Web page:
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Java2slice?

JerryBJerryB Member Jerry BlancoOrganization: LDS ChurchProject: Web Services replacement
Hi,

I am using Spring/Faces/Hibernate/Seam. Seam will introspect my database and create the beans for me. I want to use Ice to expose those beans to client apps.

Here's the newbie question: how do I generate a Slice definition file from an existing Java class programatically? Because we're talking hundreds of beans, I can't create/modify them manually.

Thanks.
Jerry.

Comments

  • bernardbernard Jupiter, FLAdministrators, ZeroC Staff Bernard NormierOrganization: ZeroC, Inc.Project: Ice ZeroC Staff
    Hi Jerry,

    Welcome to our forums!

    Unfortunately, there is no tool to automatically "export" Java (or C++/C# etc) objects as Slice. You have to write your Slice definitions yourself.

    Such a java2slice tool is not really doable since many Java types or constructs can't be mapped directly to Slice.

    You should also be careful about the granularity of your Java methods and Ice operations. For example, making lots of calls to get/set various fields in a Java object is fine when everything is local; with remote invocations, you'd typically want to group several gets and sets within the same Ice operation (since remote invocations are much slower than local calls).

    Best regards,
    Bernard
  • JerryBJerryB Member Jerry BlancoOrganization: LDS ChurchProject: Web Services replacement
    java2slice and ports questions

    Bernard,

    Thanks for your quick reply!

    Two follow-up questions:

    1) Other languages (or whatever they are called) (JSON, for example), convert any kind of user-defined data structures by introspecting classes, etc.
    Now, Slice is not a superset language of Java ('many Java types or constructs can't be mapped directly to Slice'), but it could transmit all possible Java types, right?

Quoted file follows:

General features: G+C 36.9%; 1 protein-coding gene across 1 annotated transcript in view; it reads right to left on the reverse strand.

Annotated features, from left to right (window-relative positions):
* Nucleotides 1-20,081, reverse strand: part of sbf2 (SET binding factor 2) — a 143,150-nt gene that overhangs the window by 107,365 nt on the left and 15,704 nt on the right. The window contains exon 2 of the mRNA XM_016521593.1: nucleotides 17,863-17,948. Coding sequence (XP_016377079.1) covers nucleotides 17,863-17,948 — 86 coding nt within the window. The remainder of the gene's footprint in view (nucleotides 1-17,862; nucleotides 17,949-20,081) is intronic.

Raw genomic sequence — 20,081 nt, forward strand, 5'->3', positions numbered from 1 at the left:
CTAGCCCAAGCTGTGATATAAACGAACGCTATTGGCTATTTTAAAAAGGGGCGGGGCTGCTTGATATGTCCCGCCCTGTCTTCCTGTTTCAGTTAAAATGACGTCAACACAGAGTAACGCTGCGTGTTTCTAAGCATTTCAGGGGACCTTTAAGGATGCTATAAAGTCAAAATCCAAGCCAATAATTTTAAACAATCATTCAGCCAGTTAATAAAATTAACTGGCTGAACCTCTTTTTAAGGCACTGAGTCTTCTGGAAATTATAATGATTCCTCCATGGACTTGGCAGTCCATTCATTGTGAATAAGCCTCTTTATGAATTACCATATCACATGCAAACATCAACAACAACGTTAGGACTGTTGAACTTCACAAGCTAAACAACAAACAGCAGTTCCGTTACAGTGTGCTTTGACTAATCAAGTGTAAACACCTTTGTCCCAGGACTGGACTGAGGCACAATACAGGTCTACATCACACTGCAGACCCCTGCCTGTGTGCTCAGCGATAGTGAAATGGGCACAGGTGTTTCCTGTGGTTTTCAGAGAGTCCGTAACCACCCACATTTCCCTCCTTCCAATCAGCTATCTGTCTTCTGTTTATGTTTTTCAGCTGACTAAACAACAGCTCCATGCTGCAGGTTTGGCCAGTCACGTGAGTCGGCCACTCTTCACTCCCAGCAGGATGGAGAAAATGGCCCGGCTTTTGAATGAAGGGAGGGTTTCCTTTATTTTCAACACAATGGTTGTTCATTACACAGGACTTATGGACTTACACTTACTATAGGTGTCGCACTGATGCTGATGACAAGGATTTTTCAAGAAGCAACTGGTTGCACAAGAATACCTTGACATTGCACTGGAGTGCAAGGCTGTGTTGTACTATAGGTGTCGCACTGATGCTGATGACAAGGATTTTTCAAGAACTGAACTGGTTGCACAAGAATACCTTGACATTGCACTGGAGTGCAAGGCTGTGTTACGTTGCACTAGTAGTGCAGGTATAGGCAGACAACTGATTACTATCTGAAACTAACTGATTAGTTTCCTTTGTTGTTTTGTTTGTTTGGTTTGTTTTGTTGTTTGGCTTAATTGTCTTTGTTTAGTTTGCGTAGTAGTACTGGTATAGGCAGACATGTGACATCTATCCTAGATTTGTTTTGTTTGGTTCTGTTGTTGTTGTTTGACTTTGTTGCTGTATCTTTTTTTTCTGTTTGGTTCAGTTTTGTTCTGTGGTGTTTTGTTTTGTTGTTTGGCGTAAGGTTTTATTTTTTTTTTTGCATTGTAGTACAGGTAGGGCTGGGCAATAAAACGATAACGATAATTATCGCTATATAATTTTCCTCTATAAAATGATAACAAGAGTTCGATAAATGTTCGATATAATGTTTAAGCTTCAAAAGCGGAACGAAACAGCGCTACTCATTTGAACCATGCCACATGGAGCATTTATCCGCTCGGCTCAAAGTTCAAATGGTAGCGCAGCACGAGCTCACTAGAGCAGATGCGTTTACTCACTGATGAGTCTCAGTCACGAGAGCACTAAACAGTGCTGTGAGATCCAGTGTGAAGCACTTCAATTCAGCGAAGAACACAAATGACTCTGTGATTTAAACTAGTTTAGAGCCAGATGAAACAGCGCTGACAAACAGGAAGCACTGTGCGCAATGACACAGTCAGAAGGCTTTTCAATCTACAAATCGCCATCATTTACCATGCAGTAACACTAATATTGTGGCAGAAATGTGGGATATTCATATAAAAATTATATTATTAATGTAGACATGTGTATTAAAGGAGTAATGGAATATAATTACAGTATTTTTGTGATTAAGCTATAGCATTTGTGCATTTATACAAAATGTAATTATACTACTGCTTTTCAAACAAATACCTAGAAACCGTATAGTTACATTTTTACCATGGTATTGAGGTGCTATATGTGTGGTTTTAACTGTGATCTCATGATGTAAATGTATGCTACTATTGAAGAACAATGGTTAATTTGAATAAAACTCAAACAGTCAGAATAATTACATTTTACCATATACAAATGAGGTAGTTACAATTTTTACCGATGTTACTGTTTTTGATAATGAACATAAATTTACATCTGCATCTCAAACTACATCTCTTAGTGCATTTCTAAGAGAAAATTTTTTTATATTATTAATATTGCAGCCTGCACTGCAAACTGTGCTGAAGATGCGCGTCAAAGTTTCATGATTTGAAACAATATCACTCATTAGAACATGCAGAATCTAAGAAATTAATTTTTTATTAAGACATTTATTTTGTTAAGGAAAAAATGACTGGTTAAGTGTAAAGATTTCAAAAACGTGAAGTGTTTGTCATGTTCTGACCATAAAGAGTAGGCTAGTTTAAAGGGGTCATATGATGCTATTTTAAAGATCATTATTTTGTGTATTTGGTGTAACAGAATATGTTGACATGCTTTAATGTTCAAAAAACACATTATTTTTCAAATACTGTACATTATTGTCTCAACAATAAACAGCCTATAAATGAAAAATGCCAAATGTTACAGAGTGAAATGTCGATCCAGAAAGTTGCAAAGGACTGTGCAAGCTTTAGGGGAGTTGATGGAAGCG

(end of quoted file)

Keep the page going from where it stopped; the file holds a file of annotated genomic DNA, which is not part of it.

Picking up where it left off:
If so, it is theoretically possible to write a java2slice application, applying the same mappings from slice2java (plus some arbitrary rules). Am I missing something here?

    2) The hello world example binds an object to a port. I'm considering using Ice to replace hundreds of web services that serve as a gatekeeper for our databases. I suppose IceStorm can provide UDDI-like operations from what I've read. My questions: a) can more than 1 server be bound to a port? b) can more than 1 object be bound with a server to 1 port? I don't want to have to open and maintain 12000 ports!!! :D


    Thanks.
    Jerry.
  • bernardbernard Jupiter, FLAdministrators, ZeroC Staff Bernard NormierOrganization: ZeroC, Inc.Project: Ice ZeroC Staff
    Hi Jerry,

    For 1), let's take a few examples:

    // Java
    package Test;
    public class Simple
    {
    public int data;
    }

    The "equivalent" Slice is:
    module Test
    {
    struct Simple
    {
    int data;
    };
    };

    In this case we were lucky, there is a reverse-mapping!

    Now if the Java class was not public, or its data member wasn't public, there would be no mapping.

    Now take a little more complicated Java class:
    // Java
    package Test;
    public class LessSimple
    {
    public LessSimple next;
    }

    There the equivalent Slice would look like:

    // Slice
    module Test
    {
    class LessSimple
    {
    LessSimple next;
    };
    };

    However the mapping is far from perfect, since the LessSimple Java class generated from slice2java extends Ice.Object.

    Add methods to the mix, and you'll get quickly a far from perfect reverse mapping!

    For 2), you typically host several (or even many) objects in the same object adapter. In particular if you have a very large number of objects in database, the "default servant" pattern often makes a lot of sense; with this pattern, a single servant "incarnates" any number of Ice objects.

    Several object adapters listening on a given interface (on a given machine) can't share the same port; if you have just a few object adapters, assigning different ports is not a big deal. If you have a larger deployment, I'd strongly recommend to use IceGrid: IceGrid introduces an indirection between your clients and servers (only when establishing the connection, not for every call), and allows you to use OS-assigned ports for your object adapters.

    All the best,
    Bernard
  • JiangyubaoJiangyubao Member Yubao JiangOrganization: www.gliet.edu.cnProject: integrate OSGi & Ice to provice service for PHP ✭✭
    My CTO always tell to me: "Nothing is impossible."

    I think it's a good idea to export POJO as ice servant, we could start up a adapter (or server ) to listen on a fix-port, using AOP to intercept the invocation from out site, and auto direct to the servant. And the java2slice is designed to as simple as possible.
  • michimichi Member Michi HenningOrganization: Triodia TechnologiesProject: I have a passing interest in Ice :-) ✭✭✭
    You may also want to read this FAQ on the topic.

    Cheers,

    Michi.
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